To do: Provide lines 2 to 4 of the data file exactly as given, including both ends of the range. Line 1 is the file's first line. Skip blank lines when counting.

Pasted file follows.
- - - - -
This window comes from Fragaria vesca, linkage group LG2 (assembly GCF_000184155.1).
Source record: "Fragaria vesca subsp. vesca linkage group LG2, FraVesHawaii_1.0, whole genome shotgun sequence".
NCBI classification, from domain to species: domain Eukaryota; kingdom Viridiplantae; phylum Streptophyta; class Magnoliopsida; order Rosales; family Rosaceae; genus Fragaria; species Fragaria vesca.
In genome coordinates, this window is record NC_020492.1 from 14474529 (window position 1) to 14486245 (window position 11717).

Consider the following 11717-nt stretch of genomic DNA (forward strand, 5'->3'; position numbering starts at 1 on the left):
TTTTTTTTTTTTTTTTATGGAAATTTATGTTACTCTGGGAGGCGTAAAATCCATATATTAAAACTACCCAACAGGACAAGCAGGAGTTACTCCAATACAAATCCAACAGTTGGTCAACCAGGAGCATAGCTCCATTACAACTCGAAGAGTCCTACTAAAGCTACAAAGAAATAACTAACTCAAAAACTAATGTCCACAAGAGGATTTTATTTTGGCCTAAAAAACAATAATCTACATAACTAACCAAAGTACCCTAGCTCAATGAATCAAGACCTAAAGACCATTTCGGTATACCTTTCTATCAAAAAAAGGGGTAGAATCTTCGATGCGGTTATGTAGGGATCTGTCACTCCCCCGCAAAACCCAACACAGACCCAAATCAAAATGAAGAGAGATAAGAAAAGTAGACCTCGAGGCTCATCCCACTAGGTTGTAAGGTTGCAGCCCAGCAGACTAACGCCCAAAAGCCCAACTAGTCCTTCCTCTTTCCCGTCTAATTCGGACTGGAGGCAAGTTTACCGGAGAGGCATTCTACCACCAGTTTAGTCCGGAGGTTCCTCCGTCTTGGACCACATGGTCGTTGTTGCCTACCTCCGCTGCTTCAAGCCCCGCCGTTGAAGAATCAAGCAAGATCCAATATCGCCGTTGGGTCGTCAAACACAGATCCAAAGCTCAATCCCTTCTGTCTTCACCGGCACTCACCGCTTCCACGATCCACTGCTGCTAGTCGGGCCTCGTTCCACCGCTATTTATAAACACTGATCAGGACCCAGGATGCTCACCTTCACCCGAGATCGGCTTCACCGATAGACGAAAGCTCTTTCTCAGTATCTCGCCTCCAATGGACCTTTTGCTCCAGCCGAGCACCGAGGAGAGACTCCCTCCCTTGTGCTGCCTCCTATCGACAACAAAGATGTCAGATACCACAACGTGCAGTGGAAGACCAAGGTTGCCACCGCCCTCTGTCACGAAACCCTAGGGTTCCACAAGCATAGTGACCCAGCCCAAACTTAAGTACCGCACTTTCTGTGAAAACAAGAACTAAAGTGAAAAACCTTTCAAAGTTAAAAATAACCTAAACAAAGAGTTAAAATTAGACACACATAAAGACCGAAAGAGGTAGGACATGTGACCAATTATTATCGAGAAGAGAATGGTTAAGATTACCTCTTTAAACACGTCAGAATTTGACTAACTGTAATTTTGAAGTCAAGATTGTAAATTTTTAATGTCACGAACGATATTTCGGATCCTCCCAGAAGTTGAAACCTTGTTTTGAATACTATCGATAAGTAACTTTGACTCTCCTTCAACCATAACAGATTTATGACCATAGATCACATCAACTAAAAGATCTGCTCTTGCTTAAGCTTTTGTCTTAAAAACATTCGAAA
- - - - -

Source record: "Fragaria vesca subsp. vesca linkage group LG2, FraVesHawaii_1.0, whole genome shotgun sequence".
NCBI classification, from domain to species: domain Eukaryota; kingdom Viridiplantae; phylum Streptophyta; class Magnoliopsida; order Rosales; family Rosaceae; genus Fragaria; species Fragaria vesca.
In genome coordinates, this window is record NC_020492.1 from 14474529 (window position 1) to 14486245 (window position 11717).